Creator Michael Kraiger’s character Zone has appeared at both Fantagraphics and Dark Horse Comics. He’s worked at DC, Marvel, and self-published his own stories. Michael sat down with comicbookinterviews.com Publisher John Michael Helmer and talked about his career in comics and what he has lined up for the future…
JMH: Where were you born and raised?
MICHAEL: I was born and raised aroundCleveland,Ohio.
JMH: Tell CBI about yourself…
MICHAEL: I am an instructor at The Kubert School, an editor for Teshkeel Media Group and a freelance artist. I’ve published my own work ZONE, with Fantagraphics and Dark Horse Comics. I spent several years working on staff for Marvel, both in production and editorial. I wrote a whole bunch of stories for DC Comics CARTOON NETWORK books, colored Disney comics, etc. I’ve done everything in comics but get rich.
JMH: How long have you been drawing comics?
MICHAEL: I remember I started copying the characters from newspaper comic strips in the fifth grade. I began drawing my own strips in high school.
JMH: How did you break into the industry drawing comic books?
MICHAEL: A couple of guys I had gone to The Kubert School with put together a proposal for an anthology comic book and shopped it around to different publishers, we eventually went with Fantagraphics and they published ten issues of THREAT!
JMH: Do you have any formal art training?
MICHAEL: I studied drawing, painting and print-making at the Cleveland Institute of Art. I also spent two years at The Kubert School.
JMH: Who are your artistic influences?
MICHAEL: When I realized that drawing comics could be a career I was influenced by Barry Smith and Michael Kaluta. The more I got interested in comics the more different artists influenced me. Vaughn Bode, Jeffery Jones, Moebius, Robert Crumb, Richard Corben, the newspaper guys – Windsor McCay, Walt Kelly, Noel Sickles, Milton Caniff and Roy Crane. The more you learn about comics the more you realize the importance of the work of Alex Toth, he’s been a major influence for years.
DC Comic’s OUR ARMY AT WAR was the comic I started reading off the spinner racks, the work of Joe Kubert and Russ Heath pulled me in.
Beyond comics, there’s a slew of illustrators and fine artists that influence me.
JMH: How do you focus when drawing?
MICHAEL: Listening to Music orDVD’s of my favorite films. I also like the studio atmosphere where you’re working in a larger room with other artists, then the focus is on performance, doing your best so when someone looks over your shoulder you get the, Wow!
JMH: What types of technology do you use to draw?
MICHAEL: I use a Staedtler Mars Lumograph 2H pencil as the basis for everything I draw. For inking I use Windsor Newton series 7 brushes, for pen work I used to use rapidograph pens but now use Faber Castell PITT artist pens. If I’m taking the work further I’ll scan it and use Photoshop ®.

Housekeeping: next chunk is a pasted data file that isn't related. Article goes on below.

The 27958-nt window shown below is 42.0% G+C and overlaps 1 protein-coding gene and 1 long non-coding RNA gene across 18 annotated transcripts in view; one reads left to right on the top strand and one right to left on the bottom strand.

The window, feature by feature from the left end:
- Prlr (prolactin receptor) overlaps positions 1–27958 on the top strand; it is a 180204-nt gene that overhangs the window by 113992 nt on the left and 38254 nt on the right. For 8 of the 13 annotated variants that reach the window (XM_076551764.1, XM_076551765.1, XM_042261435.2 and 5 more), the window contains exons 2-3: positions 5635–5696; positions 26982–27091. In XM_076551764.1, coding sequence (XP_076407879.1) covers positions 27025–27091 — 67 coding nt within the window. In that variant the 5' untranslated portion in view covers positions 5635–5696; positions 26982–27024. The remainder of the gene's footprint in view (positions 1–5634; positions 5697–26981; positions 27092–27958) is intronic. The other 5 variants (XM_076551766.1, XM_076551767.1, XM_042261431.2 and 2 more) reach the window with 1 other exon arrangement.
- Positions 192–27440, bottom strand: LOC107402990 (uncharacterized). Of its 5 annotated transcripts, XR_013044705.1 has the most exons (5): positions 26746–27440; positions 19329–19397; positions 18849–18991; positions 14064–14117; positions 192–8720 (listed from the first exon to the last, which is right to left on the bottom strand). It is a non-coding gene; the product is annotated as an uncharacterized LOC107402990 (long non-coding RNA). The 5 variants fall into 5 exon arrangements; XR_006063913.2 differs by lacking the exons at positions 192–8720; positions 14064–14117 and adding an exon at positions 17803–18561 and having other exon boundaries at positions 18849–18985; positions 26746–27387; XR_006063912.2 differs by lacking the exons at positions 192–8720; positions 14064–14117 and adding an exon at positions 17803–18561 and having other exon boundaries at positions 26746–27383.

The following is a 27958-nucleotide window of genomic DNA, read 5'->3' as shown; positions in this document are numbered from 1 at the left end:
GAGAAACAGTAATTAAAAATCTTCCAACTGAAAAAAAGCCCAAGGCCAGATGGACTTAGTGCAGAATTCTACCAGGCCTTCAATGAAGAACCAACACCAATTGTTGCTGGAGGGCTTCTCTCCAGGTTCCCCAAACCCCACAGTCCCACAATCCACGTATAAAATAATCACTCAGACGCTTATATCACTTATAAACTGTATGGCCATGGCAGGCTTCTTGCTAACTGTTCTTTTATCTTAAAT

JMH: What was the first comic book you ever read?
MICHAEL: I don’t recall the first comic book that I ever read – I do remember the POGO animated special that aired on television in 1969 got me reading the newspaper comic and that led to reading other comics and comic books.
In junior high I was reading DC Comics war books but in high school I met a guy who was so into comics I realized that drawing comics was a possible career option. My friend brought comics to school and showed me Michael Kaluta and Denny O’Neil’s work on the SHADOW #6, Night of the Ninja and CONAN #39, The Dragon of the Inland Sea by Roy Thomas and John Buscema, I had to go out and buy them. The next book I picked up was SAVAGE TALES #4, with art by Gil Kane, Neal Adams and Barry Smith. Those four gentlemen drew the definitive CONAN in my opinion.
JMH: Do you read any of the new comic books that are being published today? If so, which ones?
MICHAEL: I follow Mignola’s HELLBOY and B.P.R.D. books. I read THE WALKING DEAD. I’ve been reading SCALPED since the beginning and read CRIMINAL when it comes out. I also look for interesting books like CRICKETS by Sammy Harkham and UPTIGHT by Jordan Crane.
I’ll pick up new work by David Mazzucchelli, Chester Brown, Dave Cooper, Dan Clowes, Adrian Tomine, etc. I’m getting back into LOVE and ROCKETS, I lost track of it for a while there.
JMH: Print vs. Digital. Your thoughts…
MICHAEL: I prefer print. I enjoy a few web comics but I don’t want to read anything over a couple of pages digitally. Turning a page is preferable to scrolling. You can also look at several cover images laid out on your coffee able at the same time.
JMH: What sources do you use for a cover image?
MICHAEL: It all comes out of my head – personal reference photos or my sketchbook. Honestly, it’s been a while since I’ve done any cover work.
JMH: What other mediums or genres have you drawn for?
MICHAEL: Years ago I did a lot of advertising illustration, I’ve done limited editorial work for newspapers and magazines. I’ve done a number of non-sport sketch card series.
JMH: What project are you currently working on at now?
MICHAEL: As an ongoing project I’m working on http://michaelkraigerszone.blogspot.com/ which is dedicated to my characterZONE, which I hope to spin off into new stories. I’m doing a bunch of painting which is solely for my own enjoyment and improvement.
JMH: What future projects do you have in the works?
MICHAEL: I’ve got two graphic novels written, a 40 to 60 page comic book story half way laid out and a seasonal Christmas card business that all need attending to. It’s difficult to sit down at the drawing table after a day of teaching or editing.
JMH: Do you have any words for aspiring artists?
MICHAEL: Keep experimenting, keep improving and testing new skills. The number one bit of advice is to do what you have a passion for and you’ll find a place for it or people will find you.
JMH: Michael, CBI appreciates your time. All the best.
MICHAEL: Thank you.
About the interviewer –